When you can prove that you likely are the victim of copyright or trademark infringement, or trade secret misappropriation, you have a good shot at getting a preliminary injunction (if you can afford the bond). That’s because there is a legal “presumption” of irreparable harm associated with these types of IP claims. Prove likelihood of success and you are well on your way to the promised land of “irreparable harm.”
But, this is not true in patent cases. It’s quite difficult to get a preliminary injunction in a patent infringement case. Its always been hard, and its getting harder. After all, in 2006 the Supreme Court issued a ruling the result of which is that injunctions are far from a sure thing, even if you win a patent infringement case on the full merits (for example, after trial). eBay v. MercExchange [link].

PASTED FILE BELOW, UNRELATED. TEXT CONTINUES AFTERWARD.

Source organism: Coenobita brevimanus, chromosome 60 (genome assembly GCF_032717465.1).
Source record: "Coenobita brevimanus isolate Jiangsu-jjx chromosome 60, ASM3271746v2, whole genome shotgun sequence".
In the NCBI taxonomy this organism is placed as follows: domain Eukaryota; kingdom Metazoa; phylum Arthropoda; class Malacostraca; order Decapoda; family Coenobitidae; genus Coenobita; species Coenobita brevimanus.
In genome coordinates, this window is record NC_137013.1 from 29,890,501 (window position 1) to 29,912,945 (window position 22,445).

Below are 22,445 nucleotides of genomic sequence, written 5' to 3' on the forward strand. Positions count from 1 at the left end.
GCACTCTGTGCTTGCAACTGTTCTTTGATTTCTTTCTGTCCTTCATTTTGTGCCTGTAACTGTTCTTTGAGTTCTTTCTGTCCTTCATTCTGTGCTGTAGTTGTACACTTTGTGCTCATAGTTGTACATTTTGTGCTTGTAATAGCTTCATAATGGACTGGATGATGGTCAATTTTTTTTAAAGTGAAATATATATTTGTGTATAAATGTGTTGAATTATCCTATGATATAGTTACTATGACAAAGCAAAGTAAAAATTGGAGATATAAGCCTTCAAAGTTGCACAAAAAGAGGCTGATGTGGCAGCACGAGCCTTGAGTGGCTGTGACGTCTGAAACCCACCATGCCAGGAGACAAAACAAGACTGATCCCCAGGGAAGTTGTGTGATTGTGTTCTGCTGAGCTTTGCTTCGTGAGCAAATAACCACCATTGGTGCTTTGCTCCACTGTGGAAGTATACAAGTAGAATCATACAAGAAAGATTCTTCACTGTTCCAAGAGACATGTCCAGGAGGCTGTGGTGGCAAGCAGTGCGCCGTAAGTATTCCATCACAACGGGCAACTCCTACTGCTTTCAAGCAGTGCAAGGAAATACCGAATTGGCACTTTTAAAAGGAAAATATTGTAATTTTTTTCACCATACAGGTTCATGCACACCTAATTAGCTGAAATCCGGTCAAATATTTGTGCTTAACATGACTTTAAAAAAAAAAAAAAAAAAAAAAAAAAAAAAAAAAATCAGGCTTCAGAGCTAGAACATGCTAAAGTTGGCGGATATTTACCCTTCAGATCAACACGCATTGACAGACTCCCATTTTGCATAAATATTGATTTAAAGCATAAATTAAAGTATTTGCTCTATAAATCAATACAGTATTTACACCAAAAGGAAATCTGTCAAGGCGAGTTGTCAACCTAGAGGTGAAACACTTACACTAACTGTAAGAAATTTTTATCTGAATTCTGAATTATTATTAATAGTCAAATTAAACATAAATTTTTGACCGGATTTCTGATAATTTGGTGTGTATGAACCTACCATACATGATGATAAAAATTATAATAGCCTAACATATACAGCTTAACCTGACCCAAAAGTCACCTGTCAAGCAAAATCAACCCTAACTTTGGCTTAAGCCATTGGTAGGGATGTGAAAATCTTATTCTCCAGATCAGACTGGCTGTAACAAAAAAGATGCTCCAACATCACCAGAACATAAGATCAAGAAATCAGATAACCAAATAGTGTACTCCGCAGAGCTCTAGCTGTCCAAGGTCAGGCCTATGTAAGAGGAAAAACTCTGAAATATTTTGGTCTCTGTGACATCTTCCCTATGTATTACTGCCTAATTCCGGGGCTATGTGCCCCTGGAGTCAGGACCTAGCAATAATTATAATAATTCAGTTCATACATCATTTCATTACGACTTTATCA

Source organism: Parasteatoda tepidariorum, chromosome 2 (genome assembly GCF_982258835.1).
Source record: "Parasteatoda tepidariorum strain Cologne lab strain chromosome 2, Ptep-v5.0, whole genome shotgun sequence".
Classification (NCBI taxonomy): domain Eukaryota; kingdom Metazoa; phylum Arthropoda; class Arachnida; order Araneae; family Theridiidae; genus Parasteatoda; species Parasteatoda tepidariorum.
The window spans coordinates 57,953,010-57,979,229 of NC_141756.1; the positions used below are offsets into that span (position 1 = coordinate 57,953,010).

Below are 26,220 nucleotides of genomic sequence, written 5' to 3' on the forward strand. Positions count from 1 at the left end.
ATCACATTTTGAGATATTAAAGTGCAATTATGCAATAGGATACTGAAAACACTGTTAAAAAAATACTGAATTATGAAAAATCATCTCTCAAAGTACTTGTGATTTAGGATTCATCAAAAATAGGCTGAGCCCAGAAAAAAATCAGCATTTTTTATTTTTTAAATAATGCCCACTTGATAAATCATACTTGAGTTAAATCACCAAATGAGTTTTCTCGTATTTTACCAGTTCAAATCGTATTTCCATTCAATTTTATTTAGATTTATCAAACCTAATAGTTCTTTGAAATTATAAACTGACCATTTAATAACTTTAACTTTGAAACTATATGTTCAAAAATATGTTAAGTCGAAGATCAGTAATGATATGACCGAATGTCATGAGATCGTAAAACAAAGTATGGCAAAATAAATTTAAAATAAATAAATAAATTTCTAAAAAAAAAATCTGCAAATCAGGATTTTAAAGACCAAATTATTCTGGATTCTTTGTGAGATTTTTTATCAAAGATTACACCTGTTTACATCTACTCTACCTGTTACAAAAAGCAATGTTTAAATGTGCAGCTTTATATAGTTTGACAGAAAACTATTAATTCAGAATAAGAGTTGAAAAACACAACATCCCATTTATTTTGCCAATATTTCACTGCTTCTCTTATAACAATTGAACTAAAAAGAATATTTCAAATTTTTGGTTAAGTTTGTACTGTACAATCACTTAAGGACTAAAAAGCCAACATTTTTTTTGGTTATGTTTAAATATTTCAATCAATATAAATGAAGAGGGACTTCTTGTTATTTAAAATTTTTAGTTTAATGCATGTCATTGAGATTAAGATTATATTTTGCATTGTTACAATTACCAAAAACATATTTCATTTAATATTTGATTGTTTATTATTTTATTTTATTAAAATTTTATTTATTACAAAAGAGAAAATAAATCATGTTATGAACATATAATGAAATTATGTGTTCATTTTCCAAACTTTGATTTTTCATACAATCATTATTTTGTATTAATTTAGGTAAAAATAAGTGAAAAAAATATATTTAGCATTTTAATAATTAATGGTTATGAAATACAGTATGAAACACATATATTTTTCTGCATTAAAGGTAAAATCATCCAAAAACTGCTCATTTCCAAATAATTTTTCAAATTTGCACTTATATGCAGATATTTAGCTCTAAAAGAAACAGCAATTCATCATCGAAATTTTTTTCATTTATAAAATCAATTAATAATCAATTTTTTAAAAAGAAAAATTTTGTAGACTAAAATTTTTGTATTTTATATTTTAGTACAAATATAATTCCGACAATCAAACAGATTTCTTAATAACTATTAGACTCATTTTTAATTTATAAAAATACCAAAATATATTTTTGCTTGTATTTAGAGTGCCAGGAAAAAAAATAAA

Many courts (although not the Federal Circuit Court of Appeals, which holds almost all of the big mojo when it comes to patent matters, trumpted only by SCOTUS), has not explicitly held that MercExchange applies to preliminary injunctions, but it would be illogical to conclude the holding in that case does not apply in the context of preliminary injunctions, and a number of district courts have so held.
Printguard, Inc. recently discovered how hard it is to get a preliminary injunction in a patent infringement case in a case it brought against Anti-Marketing Systems, Inc. in the District of Massachusetts. Our District’s newest addition to the federal bench, Judge F. Dennis Saylor, IV, rejected the motion on the ground that the defendant had raised a “substantial question” as to the validity of the patent – in this case due to obviousness. In a crisply written and thorough opinion Judge Saylor didn’t even reach the thorny question of irreparable harm, which might have provided an alternative basis altogether for denying the motion.
Of course, the case goes on, and Printguard has appealed Judge Saylor’s decision, so stay tuned.